Anybody who has spent time in the upper echelons of the U.S. science bureaucracy has some war stories to tell. And that was certainly true of the six former directors of the National Science Foundation who gathered at the agency’s new headquarters in Alexandria, Virginia, earlier this month to celebrate NSF’s 70th anniversary.
At a 6 February roundtable during the 2-day symposium, each of the six offered a historical tidbit that spoke to the political intrigue that can surround even a low-profile agency like NSF, as well as the sometimes strained relationship the agency can have with its overseers in the White House and Congress.
The storytelling session was moderated by NSF Director France Córdova, who is leaving NSF next month at the end of her 6-year term. It featured her predecessors, in chronological order: Richard Atkinson, Walter Massey, Neal Lane, Rita Colwell, Arden Bement, and Subra Suresh.
Atkinson, who led NSF under President Jimmy Carter in the late 1970s, painted a vivid picture of what is arguably the most notorious political assault on NSF’s reputation: the Golden Fleece awards by former Senator William Proxmire (D–WI), which were intended to highlight research projects that Proxmire considered a waste of money.
“When I arrived [in 1975, as deputy director], the foundation was under considerable attack, mostly for science education,” Atkinson recalls. He was referring to a controversy over an NSF-funded curriculum, titled Man: A Course of Study, that many conservatives regarded as undermining traditional U.S. values. NSF had ignored its own peer-review procedures in making awards for the program and also misled Congress, Atkinson said, and a report from a congressional watchdog agency excoriated NSF for its mistakes. “The report was devastating,” Atkinson recalls, “and that opened a door of hell for NSF.”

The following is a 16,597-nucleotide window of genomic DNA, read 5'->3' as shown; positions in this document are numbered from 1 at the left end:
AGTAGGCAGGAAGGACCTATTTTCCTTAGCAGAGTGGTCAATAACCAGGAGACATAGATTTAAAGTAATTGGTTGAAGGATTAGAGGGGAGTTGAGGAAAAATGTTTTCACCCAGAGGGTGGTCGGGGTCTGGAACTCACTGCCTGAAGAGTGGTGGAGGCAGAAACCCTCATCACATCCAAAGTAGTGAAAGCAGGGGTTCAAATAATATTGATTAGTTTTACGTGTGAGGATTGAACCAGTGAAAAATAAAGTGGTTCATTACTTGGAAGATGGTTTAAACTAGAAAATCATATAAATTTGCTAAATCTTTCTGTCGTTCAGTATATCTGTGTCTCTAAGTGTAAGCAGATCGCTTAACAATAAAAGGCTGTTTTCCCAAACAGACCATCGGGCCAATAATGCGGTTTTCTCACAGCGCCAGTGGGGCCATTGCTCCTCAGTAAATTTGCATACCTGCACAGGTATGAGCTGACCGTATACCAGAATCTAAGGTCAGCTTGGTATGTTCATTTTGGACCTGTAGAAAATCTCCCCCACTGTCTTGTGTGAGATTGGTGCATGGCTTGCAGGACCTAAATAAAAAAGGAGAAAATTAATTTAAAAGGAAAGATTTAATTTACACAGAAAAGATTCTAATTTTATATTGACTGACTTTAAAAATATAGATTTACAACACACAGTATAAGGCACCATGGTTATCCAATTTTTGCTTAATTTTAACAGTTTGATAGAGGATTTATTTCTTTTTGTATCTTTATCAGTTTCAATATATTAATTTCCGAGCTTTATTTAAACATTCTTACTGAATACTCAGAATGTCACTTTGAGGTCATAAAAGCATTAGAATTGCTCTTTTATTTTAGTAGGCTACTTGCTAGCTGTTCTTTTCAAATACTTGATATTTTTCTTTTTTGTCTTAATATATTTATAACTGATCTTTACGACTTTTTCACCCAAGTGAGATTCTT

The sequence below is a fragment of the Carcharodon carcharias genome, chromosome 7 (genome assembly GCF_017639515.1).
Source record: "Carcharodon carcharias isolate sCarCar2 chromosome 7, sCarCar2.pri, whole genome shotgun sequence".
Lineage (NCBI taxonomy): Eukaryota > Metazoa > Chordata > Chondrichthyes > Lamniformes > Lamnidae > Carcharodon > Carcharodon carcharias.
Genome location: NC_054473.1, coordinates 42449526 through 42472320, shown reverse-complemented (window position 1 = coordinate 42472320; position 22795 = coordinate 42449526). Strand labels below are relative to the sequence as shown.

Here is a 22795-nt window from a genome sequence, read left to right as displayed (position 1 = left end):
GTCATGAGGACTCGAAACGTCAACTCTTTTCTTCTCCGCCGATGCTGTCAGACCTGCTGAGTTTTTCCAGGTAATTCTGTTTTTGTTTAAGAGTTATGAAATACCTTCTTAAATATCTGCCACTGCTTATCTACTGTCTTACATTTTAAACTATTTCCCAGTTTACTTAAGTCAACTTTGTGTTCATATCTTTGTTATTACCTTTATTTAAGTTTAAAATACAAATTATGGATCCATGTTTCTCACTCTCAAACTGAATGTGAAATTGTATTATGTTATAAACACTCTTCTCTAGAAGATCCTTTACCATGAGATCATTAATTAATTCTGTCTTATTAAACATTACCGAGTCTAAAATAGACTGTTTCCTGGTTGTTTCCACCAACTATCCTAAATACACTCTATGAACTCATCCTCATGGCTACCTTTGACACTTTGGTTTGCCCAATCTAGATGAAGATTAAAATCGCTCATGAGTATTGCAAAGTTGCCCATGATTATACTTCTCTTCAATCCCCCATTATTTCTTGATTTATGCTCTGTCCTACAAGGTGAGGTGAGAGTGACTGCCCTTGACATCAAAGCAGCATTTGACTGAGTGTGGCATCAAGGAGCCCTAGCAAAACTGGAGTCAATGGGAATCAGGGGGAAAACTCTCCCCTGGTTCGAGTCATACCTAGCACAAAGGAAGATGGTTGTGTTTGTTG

Atkinson, a psychology professor at Stanford University prior to coming to NSF, recalled that “politicians were also focused on frivolous grants, like the sexual behavior of the screwworm fly. … Why was NSF funding that kind of research?” Ultimately, he said, the agency “made a strong case for basic research” and Proxmire left the agency alone.
(Atkinson’s memory isn’t quite right, the historical record shows. Proxmire gave NSF at least six Golden Fleece awards during a 13-year run that began in 1975, including two during Atkinson’s tenure as director. And NSF did not even fund the screwworm studies, much less get ridiculed for doing so. The work was conducted by scientists at the U.S. Department of Agriculture beginning in the 1930s. And the use of sterile males led to the U.S. eradication of this damaging livestock pest in 1966.)
For Suresh, whose 30-month tenure under former President Barack Obama was second only to Massey’s 2-year stint under former President George H.W. Bush as the shortest of anyone on stage, it was a standoff with a White House staffer that stood out. It involved a fight over ensuring NSF receive proper recognition for I-Corps, a program Suresh started to train academic scientists to think like entrepreneurs in trying to commercialize their discoveries.
A week before NSF was scheduled to launch I-Corps, Suresh says he got a call from the White House inviting him to come to Seattle and announce it as one of nine new administration initiatives. “That’s not going to happen because we’re having an event at NSF,” he told the junior staffer. The “temperature of the conversation kept rising,” Suresh recalls, until the staffer played what he assumed would be his trump card.
“Are you saying no to the president of the United States?” the staffer asked. “No,” Suresh replied coolly. “I’m saying no to you.”
But sometimes it makes sense to cave to a powerful politician. Lane, who was selected by President Bill Clinton in 1993 to lead NSF and who later became his science adviser, recalls such an encounter with former Senator Ted Stevens, the Alaska Republican who was then chairman of the appropriations panel.